NASHVILLE, Tenn. (AP) — Tennessee Lt. Gov. Randy McNally’s Republican colleagues in the Senate have voted 19-7 that he should keep his leadership post in the wake of revelations that he repeatedly commented on posts of nearly nude photos of a young gay model and other LGBTQ personalities.
The Senate GOP caucus cast the vote of confidence Monday that the 79-year-old Republican should continue in his dual roles as lieutenant governor and Senate speaker.
“I have always been honored, humbled and grateful for the support of my caucus. I remain so today,” McNally said in a statement Monday. “We have a lot of important work left to do as we complete the legislative session, including the budget. I look forward to getting to it.”
Some conservative media outlets and one House Republican lawmaker had called for McNally to leave the post. However, none of the Republicans in the Senate have publicly said he should step aside.
McNally initially stated earlier this month that he “had no intention of stopping” when pressed about why he repeatedly commented on racy social media posts by the 20-year-old. He later apologized, saying it was not his intention to embarrass his friends, family or members of the legislature.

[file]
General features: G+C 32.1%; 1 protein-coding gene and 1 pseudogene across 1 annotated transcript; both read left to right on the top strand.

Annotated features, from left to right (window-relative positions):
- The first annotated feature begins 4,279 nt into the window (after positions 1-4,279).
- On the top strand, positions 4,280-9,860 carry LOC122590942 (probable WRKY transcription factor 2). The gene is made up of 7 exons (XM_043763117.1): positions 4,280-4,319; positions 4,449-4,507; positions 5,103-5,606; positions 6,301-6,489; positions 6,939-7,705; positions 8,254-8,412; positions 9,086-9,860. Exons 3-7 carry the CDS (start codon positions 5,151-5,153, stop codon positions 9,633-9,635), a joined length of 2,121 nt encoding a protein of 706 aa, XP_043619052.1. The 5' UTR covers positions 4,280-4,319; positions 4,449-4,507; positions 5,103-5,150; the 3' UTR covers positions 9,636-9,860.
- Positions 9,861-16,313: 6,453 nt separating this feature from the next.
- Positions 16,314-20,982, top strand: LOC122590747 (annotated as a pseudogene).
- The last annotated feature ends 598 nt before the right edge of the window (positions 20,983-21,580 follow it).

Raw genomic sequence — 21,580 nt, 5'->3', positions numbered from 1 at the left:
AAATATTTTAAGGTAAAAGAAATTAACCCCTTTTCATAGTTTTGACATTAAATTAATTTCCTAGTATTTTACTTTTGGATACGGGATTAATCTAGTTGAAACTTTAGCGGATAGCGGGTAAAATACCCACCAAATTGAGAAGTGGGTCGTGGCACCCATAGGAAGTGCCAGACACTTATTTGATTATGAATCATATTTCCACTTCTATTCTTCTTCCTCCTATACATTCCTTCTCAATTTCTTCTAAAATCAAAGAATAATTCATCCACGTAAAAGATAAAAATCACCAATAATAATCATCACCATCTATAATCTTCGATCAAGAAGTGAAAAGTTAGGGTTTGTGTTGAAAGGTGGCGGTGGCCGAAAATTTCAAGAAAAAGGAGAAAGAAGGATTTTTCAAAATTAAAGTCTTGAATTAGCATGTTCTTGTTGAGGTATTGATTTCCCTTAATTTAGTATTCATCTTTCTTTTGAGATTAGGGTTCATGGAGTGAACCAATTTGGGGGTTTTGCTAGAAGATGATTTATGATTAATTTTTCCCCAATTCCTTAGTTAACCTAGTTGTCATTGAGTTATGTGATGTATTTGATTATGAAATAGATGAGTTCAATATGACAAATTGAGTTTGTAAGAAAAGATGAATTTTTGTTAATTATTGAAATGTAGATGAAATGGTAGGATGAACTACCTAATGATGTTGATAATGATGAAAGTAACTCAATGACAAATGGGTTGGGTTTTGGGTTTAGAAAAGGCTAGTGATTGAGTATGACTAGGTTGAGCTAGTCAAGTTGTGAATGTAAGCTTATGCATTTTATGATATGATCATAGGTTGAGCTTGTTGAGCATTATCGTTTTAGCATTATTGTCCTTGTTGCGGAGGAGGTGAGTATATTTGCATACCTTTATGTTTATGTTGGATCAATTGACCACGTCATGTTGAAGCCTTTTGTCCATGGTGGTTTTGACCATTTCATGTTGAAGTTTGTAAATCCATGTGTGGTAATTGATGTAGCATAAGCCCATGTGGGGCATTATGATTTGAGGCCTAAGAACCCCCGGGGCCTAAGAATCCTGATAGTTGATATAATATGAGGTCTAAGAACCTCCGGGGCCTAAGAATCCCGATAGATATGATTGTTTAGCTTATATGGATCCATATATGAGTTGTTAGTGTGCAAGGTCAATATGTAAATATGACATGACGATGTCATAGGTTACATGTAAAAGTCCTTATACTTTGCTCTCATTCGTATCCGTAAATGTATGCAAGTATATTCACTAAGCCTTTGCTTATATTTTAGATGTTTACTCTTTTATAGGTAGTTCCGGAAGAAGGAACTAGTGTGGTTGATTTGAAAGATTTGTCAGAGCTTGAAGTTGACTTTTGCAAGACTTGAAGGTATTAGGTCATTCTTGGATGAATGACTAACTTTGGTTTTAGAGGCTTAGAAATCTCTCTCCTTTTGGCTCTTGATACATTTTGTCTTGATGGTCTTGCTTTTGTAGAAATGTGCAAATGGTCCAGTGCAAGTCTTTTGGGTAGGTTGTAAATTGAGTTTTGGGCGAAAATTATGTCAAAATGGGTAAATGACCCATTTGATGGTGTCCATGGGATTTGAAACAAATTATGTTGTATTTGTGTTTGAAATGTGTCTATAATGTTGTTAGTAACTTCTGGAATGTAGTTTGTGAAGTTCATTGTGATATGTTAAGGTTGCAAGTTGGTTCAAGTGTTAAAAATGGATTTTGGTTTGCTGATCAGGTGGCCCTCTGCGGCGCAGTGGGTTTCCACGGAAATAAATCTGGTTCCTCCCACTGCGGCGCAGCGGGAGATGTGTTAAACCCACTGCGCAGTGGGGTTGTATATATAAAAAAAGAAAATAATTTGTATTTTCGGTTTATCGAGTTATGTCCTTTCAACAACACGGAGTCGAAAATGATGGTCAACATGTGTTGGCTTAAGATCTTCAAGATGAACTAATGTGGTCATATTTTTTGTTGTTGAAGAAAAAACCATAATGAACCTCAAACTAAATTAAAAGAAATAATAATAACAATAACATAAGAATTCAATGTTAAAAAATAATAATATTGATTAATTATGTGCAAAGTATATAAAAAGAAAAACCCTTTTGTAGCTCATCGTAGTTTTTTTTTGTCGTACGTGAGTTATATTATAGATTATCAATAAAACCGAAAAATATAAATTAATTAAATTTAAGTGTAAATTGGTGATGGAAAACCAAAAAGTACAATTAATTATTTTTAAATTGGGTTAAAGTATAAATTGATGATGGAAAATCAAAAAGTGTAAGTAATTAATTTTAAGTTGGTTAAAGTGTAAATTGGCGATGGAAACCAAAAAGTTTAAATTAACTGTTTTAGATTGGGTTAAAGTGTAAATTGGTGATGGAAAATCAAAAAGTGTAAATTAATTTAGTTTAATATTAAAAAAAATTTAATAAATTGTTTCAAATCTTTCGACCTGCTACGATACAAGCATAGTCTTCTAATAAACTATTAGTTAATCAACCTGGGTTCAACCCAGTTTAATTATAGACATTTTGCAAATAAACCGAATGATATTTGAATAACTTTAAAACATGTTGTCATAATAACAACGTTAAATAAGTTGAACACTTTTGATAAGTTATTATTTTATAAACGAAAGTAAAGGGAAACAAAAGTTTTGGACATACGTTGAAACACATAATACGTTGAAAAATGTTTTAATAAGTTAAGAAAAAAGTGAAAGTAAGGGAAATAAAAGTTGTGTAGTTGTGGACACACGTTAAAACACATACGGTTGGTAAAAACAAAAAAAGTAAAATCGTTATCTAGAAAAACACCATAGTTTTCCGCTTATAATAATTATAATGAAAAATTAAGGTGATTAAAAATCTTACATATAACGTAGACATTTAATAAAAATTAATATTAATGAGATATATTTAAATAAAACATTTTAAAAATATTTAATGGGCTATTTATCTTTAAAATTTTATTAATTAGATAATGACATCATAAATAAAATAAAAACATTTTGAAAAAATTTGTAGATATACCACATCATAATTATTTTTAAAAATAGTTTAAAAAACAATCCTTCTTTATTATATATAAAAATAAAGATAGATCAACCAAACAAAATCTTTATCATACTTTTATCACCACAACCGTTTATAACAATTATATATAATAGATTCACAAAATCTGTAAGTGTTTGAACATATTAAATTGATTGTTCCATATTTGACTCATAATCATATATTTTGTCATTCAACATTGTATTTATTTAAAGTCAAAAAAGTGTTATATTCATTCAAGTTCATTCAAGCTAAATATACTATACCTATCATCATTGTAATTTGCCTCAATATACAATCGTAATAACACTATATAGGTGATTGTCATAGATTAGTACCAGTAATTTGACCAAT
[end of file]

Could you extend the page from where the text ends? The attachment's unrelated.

However, the 79-year-old legislative leader has since received national attention — including being parodied on Saturday Night Live — with critics accusing McNally of being hypocritical. Particularly, McNally supported legislation restricting where certain drag shows can take place.
Last week, McNally said he is “pausing” all social media activity.
Some of the posts that sparked the most uproar included commenting on a photo of the man’s backside, where he was wearing only underwear, saying “you can turn a rainy day into rainbow and sunshine.” McNally then posted a comment using only heart and fire emojis. In a separate post, McNally posted a heart emoji on a photo of the man pulling down his underwear.
“While I see now that I should have been more careful about how my comments and activity would be perceived, my intent was always engagement and encouragement,” McNally said in a previous statement. “For this reason, I will be pausing my social media activity in order to reflect and receive more guidance on the use of social media.”
McNally added while he may have made “some mistakes,” he disagreed that he had a record of being “anti-gay” and pointed to his opposition of a 2020 law that assured continued taxpayer funding of faith-based foster care and adoption agencies even if those organizations exclude LGBTQ families and others based on religious beliefs.
Yet McNally then pointed to his support of “traditional marriage” and support of bills that “keep obscenity out of the public sphere.”
“There is no contradiction here,” he said.
McNally, who is from Oak Ridge, became lieutenant governor in 2017. He has been a state lawmaker since the late 1970s.